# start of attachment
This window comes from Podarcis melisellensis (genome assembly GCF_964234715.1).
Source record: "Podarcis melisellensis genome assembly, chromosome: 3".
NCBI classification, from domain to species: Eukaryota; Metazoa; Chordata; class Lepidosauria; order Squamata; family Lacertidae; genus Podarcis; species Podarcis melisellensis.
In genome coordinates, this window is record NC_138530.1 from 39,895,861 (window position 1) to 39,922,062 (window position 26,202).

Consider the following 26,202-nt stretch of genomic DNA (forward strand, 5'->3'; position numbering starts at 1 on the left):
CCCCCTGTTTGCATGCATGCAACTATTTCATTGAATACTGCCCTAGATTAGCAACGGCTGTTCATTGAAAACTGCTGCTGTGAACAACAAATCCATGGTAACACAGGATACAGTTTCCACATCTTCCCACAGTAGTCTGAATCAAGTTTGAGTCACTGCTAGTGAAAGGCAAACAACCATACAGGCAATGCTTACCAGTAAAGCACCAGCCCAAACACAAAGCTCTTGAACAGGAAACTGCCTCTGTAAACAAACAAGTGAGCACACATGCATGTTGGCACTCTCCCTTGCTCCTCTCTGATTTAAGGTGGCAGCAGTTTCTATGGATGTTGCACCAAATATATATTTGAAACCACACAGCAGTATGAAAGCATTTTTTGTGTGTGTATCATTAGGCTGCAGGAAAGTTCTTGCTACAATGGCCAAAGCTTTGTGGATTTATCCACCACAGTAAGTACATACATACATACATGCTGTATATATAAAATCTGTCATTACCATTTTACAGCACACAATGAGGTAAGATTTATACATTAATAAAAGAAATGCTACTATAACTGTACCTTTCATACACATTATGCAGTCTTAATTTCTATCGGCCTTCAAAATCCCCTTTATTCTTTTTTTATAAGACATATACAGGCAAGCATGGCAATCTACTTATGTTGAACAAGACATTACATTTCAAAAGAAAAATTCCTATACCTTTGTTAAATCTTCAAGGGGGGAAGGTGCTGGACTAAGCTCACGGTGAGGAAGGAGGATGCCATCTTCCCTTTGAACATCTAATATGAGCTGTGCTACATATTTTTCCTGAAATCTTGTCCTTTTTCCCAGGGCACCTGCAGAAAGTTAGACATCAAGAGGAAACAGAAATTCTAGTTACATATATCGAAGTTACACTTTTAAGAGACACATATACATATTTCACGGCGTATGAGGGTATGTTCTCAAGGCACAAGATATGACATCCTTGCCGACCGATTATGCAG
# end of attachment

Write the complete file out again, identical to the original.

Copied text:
This window comes from Podarcis melisellensis (genome assembly GCF_964234715.1).
Source record: "Podarcis melisellensis genome assembly, chromosome: 3".
NCBI classification, from domain to species: Eukaryota; Metazoa; Chordata; class Lepidosauria; order Squamata; family Lacertidae; genus Podarcis; species Podarcis melisellensis.
In genome coordinates, this window is record NC_138530.1 from 39,895,861 (window position 1) to 39,922,062 (window position 26,202).

Consider the following 26,202-nt stretch of genomic DNA (forward strand, 5'->3'; position numbering starts at 1 on the left):
CCCCCTGTTTGCATGCATGCAACTATTTCATTGAATACTGCCCTAGATTAGCAACGGCTGTTCATTGAAAACTGCTGCTGTGAACAACAAATCCATGGTAACACAGGATACAGTTTCCACATCTTCCCACAGTAGTCTGAATCAAGTTTGAGTCACTGCTAGTGAAAGGCAAACAACCATACAGGCAATGCTTACCAGTAAAGCACCAGCCCAAACACAAAGCTCTTGAACAGGAAACTGCCTCTGTAAACAAACAAGTGAGCACACATGCATGTTGGCACTCTCCCTTGCTCCTCTCTGATTTAAGGTGGCAGCAGTTTCTATGGATGTTGCACCAAATATATATTTGAAACCACACAGCAGTATGAAAGCATTTTTTGTGTGTGTATCATTAGGCTGCAGGAAAGTTCTTGCTACAATGGCCAAAGCTTTGTGGATTTATCCACCACAGTAAGTACATACATACATACATGCTGTATATATAAAATCTGTCATTACCATTTTACAGCACACAATGAGGTAAGATTTATACATTAATAAAAGAAATGCTACTATAACTGTACCTTTCATACACATTATGCAGTCTTAATTTCTATCGGCCTTCAAAATCCCCTTTATTCTTTTTTTATAAGACATATACAGGCAAGCATGGCAATCTACTTATGTTGAACAAGACATTACATTTCAAAAGAAAAATTCCTATACCTTTGTTAAATCTTCAAGGGGGGAAGGTGCTGGACTAAGCTCACGGTGAGGAAGGAGGATGCCATCTTCCCTTTGAACATCTAATATGAGCTGTGCTACATATTTTTCCTGAAATCTTGTCCTTTTTCCCAGGGCACCTGCAGAAAGTTAGACATCAAGAGGAAACAGAAATTCTAGTTACATATATCGAAGTTACACTTTTAAGAGACACATATACATATTTCACGGCGTATGAGGGTATGTTCTCAAGGCACAAGATATGACATCCTTGCCGACCGATTATGCAG